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    So has anyone gotten any closer to finding cheap cranks that get closer to 42mm then those sugino rd's?

  8. #8
    yo yo yo yo yo
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    i've always eyeballed chainlines with fine results. if it looks like it's far enough off to cause a problem - that is, fall off the chainring/cog - fix it. otherwise i wouldn't bother.
    Quote Originally Posted by tx_what_it_do View Post
    machined are for brakes. non-machined are more for brakeless.

  9. #9
    big ring MIN's Avatar
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    Track hubs with nominal 42mm chainlines measure out to 44mm-45mm depending on the cog you use.

  10. #10
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    A 42mm chainline provides the most Zen.
    "Anyone who has never made a mistake has never tried anything new"
    - Albert Einstein

  11. #11
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    Quote Originally Posted by speeed View Post
    So has anyone gotten any closer to finding cheap cranks that get closer to 42mm then those sugino rd's?
    yes, the alien/andel/kazane/hellyer cranks. i got the silver alien cranks for 89 + shipping.
    http://www.alienbikes.com/gear.html
    looks like they're out of stock now though.

  12. #12
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    Wow. I thought that this thread was dead and gone.

  13. #13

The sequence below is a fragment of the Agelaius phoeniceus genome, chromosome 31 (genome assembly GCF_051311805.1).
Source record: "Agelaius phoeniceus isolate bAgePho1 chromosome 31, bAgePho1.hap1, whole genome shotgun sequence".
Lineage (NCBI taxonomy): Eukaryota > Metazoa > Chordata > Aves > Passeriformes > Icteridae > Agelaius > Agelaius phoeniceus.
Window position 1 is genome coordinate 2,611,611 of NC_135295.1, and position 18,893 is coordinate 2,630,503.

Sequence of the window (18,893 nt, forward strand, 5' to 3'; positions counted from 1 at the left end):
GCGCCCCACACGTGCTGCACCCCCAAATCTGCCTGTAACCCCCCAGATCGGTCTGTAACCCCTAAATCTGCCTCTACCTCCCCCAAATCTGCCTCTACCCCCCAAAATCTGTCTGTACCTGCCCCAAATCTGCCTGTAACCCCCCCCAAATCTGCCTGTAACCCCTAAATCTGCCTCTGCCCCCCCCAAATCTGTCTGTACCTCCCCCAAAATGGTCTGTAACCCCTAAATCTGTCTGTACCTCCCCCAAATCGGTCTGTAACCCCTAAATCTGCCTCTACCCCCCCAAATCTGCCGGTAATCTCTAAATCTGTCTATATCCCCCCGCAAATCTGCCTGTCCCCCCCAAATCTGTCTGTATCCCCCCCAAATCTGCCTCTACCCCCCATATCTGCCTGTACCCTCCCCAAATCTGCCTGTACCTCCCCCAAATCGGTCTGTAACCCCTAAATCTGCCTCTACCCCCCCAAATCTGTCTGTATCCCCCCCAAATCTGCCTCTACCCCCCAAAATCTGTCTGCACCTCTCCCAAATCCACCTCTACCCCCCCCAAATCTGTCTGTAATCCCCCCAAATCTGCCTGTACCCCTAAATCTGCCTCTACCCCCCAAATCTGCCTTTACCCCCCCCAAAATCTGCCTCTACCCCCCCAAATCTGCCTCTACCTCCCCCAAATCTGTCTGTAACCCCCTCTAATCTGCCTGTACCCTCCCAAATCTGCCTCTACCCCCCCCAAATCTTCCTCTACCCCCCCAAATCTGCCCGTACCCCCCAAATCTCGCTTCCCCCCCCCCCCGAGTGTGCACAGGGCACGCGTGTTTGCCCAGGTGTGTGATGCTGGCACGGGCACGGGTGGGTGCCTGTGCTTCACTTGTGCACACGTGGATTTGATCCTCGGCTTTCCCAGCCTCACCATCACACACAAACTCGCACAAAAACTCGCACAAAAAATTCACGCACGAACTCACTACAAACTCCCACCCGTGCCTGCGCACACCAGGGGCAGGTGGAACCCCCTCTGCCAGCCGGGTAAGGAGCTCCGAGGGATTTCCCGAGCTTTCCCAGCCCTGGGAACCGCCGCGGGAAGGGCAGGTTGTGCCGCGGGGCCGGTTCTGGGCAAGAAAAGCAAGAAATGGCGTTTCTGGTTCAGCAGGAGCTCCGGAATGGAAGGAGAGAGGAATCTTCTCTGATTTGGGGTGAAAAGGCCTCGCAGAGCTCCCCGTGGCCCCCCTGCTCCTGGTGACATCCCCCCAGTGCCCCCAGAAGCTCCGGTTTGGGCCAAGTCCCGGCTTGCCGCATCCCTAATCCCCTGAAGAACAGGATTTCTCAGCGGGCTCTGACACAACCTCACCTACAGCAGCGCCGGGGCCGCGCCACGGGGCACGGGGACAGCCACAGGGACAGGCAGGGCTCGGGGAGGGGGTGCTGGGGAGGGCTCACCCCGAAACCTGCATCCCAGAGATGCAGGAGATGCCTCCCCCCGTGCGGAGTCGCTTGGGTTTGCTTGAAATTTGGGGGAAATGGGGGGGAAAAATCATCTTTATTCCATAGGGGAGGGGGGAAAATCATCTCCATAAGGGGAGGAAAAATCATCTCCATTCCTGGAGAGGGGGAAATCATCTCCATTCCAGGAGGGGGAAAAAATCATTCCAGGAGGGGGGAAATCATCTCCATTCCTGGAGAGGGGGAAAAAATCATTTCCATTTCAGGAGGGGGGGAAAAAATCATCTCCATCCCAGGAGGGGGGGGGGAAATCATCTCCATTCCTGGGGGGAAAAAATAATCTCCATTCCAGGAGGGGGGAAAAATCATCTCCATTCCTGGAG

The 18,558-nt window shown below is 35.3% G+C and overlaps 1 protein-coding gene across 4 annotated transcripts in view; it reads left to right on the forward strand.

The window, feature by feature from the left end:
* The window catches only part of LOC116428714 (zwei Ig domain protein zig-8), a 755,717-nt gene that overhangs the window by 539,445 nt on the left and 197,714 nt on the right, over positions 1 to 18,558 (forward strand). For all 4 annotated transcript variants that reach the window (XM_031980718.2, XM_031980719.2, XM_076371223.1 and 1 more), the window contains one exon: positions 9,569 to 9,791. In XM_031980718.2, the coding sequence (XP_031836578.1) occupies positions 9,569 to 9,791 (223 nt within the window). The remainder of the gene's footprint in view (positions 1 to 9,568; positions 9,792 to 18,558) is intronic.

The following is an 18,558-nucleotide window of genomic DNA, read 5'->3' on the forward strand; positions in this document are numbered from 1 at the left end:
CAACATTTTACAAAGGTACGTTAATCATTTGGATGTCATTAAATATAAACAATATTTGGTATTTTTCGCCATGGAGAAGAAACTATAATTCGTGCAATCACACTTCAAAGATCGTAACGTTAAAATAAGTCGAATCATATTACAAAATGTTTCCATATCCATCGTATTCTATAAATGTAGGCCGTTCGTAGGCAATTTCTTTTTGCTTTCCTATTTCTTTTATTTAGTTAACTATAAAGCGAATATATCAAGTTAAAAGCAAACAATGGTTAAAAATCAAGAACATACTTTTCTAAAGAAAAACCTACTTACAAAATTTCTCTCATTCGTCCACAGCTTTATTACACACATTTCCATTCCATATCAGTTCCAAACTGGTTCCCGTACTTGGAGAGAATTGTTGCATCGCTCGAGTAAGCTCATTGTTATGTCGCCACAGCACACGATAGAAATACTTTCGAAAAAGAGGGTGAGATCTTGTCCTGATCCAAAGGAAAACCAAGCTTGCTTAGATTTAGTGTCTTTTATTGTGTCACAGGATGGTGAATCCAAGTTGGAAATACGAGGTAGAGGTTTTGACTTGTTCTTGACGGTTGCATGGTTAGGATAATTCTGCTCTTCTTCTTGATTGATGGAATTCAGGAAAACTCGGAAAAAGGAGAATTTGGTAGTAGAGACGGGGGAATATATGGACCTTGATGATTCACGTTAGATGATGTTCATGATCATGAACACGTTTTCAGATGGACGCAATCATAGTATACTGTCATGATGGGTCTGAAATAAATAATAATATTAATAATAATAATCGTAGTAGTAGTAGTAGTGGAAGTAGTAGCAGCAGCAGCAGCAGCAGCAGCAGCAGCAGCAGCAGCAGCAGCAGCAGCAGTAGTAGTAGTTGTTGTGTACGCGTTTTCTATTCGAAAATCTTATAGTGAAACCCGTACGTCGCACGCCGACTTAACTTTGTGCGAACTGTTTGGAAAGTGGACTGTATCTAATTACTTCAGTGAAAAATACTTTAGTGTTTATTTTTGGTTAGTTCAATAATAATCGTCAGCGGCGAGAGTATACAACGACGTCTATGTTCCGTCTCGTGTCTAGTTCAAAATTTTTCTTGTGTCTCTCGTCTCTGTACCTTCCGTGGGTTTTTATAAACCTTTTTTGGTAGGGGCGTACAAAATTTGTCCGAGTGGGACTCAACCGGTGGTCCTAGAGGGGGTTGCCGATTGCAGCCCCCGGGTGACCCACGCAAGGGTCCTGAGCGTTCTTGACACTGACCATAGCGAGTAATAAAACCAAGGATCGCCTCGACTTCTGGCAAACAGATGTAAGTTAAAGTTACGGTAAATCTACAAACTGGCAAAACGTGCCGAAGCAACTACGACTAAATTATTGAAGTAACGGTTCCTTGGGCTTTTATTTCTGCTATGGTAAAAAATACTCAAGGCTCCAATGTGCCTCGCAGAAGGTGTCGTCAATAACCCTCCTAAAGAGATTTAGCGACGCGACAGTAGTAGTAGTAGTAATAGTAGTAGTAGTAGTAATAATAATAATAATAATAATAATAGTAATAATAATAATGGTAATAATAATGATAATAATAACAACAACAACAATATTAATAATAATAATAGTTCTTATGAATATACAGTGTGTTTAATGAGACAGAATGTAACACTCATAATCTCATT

Villainous huerro's Avatar
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    Quote Originally Posted by speeed View Post
    So has anyone gotten any closer to finding cheap cranks that get closer to 42mm then those sugino rd's?
    Ebay is full of good cheap old cranks. My local CL has plenty as well. Find one, get the right bb spindle and ride in 42mm bliss.

  14. #14
    Senior Member mihlbach's Avatar
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    http://www.londonfixiebike.co.uk/shop.html

    Here is the best solution to the 45 mm chainline dillemma of the RD crankset. With zero dish, a converted Shimano M756 hub yields a 46mm chainline and gives you an unstrippable hub/cog interface.

  15. #15
    brap brap
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    Quote Originally Posted by Sinn View Post
    Wow. I thought that this thread was dead and gone.
    sorry for using the search feature, next time i'll start a whole new thread so everyone can give me great advice


    thanks. i think i'm going with andel cranks

  16. #16